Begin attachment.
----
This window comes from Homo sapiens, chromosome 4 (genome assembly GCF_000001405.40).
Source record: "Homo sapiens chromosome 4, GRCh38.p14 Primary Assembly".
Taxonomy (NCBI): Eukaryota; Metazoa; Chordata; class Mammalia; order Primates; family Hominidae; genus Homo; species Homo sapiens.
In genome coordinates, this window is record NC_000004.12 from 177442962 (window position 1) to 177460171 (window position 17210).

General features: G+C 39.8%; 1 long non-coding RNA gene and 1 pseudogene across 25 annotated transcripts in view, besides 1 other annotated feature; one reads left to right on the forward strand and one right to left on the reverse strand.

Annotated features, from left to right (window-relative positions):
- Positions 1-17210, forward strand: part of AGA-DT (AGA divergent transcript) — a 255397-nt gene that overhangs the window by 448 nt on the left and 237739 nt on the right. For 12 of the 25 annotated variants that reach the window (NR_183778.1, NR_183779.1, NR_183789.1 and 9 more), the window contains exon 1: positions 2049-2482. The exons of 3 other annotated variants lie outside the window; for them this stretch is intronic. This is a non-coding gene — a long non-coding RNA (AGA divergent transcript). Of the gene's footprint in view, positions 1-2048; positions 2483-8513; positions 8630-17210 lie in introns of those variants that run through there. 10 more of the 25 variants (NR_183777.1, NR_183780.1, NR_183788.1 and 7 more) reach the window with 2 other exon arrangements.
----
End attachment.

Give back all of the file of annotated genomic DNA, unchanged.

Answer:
This window comes from Homo sapiens, chromosome 4 (genome assembly GCF_000001405.40).
Source record: "Homo sapiens chromosome 4, GRCh38.p14 Primary Assembly".
Taxonomy (NCBI): Eukaryota; Metazoa; Chordata; class Mammalia; order Primates; family Hominidae; genus Homo; species Homo sapiens.
In genome coordinates, this window is record NC_000004.12 from 177442962 (window position 1) to 177460171 (window position 17210).

General features: G+C 39.8%; 1 long non-coding RNA gene and 1 pseudogene across 25 annotated transcripts in view, besides 1 other annotated feature; one reads left to right on the forward strand and one right to left on the reverse strand.

Annotated features, from left to right (window-relative positions):
- Positions 1-17210, forward strand: part of AGA-DT (AGA divergent transcript) — a 255397-nt gene that overhangs the window by 448 nt on the left and 237739 nt on the right. For 12 of the 25 annotated variants that reach the window (NR_183778.1, NR_183779.1, NR_183789.1 and 9 more), the window contains exon 1: positions 2049-2482. The exons of 3 other annotated variants lie outside the window; for them this stretch is intronic. This is a non-coding gene — a long non-coding RNA (AGA divergent transcript). Of the gene's footprint in view, positions 1-2048; positions 2483-8513; positions 8630-17210 lie in introns of those variants that run through there. 10 more of the 25 variants (NR_183777.1, NR_183780.1, NR_183788.1 and 7 more) reach the window with 2 other exon arrangements.